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Women who live to age 90, 95 or even 100 experience what’s known as “exceptional longevity.”
An analysis published last month found one factor linking those long lives: Maintaining a stable body weight over decades.
The study, published in the Journals of Gerontology: Series A, looked at data about 54,437 women from the Women’s Health Initiative, a long-term study that began in the 1990s. The women studied were born on or before Feb. 19, 1932, and the researchers looked at their weight when they began the program, in Year 3, and in Year 10 of the program, then followed up on their survival status as of Feb. 19, 2022.
They found that the women whose body weight stayed stable over the years had 1.2 and 2 times the odds of surviving to 90 and beyond than those who lost weight.
Women who lost five percent or more of their body weight over the first three years studied had 33 percent lower odds of surviving to 90, 35 percent lower odds of surviving to 95 and 38 percent lower odds of surviving to 100 than their counterparts whose weight remained stable.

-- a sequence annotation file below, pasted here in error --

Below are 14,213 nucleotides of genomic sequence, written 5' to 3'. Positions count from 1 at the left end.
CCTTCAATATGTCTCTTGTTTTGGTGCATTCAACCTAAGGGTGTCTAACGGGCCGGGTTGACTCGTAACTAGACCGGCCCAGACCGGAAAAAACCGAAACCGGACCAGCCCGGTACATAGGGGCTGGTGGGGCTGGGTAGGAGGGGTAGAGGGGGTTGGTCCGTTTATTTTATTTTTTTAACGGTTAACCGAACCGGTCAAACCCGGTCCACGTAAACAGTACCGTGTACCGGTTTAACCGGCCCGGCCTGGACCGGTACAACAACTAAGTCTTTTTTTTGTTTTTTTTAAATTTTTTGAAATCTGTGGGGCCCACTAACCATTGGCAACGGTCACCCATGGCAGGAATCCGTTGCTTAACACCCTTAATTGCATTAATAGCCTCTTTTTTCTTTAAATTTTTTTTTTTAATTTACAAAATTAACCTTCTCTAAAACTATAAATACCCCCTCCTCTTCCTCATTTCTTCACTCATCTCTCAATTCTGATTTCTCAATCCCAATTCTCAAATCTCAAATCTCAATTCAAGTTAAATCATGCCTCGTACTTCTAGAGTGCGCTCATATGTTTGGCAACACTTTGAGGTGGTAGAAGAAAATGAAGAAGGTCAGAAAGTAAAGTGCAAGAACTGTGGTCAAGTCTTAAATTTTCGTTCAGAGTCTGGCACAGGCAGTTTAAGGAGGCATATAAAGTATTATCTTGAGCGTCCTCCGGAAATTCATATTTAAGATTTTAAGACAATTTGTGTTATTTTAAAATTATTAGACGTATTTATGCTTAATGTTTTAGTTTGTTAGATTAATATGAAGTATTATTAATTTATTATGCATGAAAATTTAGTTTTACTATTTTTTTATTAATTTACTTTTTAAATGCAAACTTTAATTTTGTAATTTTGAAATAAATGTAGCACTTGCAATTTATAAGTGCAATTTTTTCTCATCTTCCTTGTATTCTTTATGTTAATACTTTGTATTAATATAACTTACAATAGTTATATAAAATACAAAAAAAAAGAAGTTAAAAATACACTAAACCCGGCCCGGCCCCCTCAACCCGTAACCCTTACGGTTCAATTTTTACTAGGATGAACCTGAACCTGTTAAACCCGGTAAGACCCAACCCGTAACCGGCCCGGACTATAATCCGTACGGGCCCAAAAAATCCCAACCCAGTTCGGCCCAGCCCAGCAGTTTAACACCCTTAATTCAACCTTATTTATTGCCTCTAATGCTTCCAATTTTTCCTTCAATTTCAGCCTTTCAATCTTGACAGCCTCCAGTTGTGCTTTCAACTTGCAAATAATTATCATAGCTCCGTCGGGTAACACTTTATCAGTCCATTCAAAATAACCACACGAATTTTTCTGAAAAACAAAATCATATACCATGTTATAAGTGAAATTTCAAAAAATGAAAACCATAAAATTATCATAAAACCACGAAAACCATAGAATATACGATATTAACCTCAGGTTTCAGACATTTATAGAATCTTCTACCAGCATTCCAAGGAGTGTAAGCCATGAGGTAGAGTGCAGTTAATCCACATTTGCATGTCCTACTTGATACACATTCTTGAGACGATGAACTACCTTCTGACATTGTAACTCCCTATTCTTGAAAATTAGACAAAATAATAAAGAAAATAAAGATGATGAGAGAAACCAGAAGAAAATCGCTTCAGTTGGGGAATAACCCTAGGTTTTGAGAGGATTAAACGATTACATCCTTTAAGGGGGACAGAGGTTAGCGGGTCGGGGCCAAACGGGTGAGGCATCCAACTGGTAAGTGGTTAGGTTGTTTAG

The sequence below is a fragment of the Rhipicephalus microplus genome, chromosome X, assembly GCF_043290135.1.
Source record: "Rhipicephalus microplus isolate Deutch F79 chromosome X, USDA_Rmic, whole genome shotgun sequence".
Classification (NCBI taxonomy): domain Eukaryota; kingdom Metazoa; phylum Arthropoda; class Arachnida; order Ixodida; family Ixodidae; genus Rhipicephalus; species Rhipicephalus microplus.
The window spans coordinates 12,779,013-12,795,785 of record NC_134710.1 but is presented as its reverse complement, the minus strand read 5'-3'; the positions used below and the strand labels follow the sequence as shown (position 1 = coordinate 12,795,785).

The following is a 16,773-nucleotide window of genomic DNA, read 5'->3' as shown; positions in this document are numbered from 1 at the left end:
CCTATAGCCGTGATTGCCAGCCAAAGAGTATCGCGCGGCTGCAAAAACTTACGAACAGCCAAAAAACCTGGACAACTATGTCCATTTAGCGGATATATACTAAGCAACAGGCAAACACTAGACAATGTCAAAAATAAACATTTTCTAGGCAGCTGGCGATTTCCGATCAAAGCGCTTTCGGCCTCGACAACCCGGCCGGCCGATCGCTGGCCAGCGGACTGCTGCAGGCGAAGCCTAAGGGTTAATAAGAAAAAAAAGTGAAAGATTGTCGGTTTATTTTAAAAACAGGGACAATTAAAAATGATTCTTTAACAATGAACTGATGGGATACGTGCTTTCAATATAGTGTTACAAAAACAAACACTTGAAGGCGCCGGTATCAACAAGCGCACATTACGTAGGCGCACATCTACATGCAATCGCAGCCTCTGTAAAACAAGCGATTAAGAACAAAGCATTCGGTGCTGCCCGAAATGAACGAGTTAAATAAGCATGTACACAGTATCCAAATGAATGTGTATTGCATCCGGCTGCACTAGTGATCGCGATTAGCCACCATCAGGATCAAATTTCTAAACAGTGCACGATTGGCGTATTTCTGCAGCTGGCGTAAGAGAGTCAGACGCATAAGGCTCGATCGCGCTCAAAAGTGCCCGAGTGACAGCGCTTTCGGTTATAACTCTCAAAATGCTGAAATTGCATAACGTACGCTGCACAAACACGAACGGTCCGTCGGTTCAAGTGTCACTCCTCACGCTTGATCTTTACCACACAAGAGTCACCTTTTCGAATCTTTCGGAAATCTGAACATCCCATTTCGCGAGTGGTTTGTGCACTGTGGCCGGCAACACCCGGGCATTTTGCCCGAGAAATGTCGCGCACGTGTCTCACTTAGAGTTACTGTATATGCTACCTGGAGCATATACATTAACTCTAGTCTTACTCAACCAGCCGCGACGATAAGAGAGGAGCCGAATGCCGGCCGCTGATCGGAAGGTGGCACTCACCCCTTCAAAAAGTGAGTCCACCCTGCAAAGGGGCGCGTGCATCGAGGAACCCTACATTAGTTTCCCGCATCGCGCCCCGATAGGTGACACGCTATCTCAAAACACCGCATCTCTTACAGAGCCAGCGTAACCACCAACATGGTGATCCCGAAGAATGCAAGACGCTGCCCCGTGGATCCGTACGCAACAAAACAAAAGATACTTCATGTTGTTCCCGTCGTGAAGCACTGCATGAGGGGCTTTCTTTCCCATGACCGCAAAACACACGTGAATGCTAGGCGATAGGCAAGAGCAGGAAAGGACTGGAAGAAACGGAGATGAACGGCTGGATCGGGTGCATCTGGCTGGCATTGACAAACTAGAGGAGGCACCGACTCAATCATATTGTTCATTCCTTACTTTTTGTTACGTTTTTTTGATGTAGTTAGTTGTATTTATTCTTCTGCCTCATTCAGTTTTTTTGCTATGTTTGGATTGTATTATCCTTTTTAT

One factor associated with longer lives was whether a woman had intentionally lost weight. Those who unintentionally dropped pounds had 51 percent lower odds of survival to age 90 compared with others in the study. The researchers write that gaining weight over the study period “was not significantly associated with survival” to an extended age.
The study doesn’t just suggest that weight stability might be able to predict longevity, the researchers write. They also note that “blanket recommendations for weight loss in older women are unlikely to lead to better survival to advanced ages.”
More research needs to be done, they write, especially to tease out the connections between health problems and weight loss and among a more diverse racial and ethnic population.
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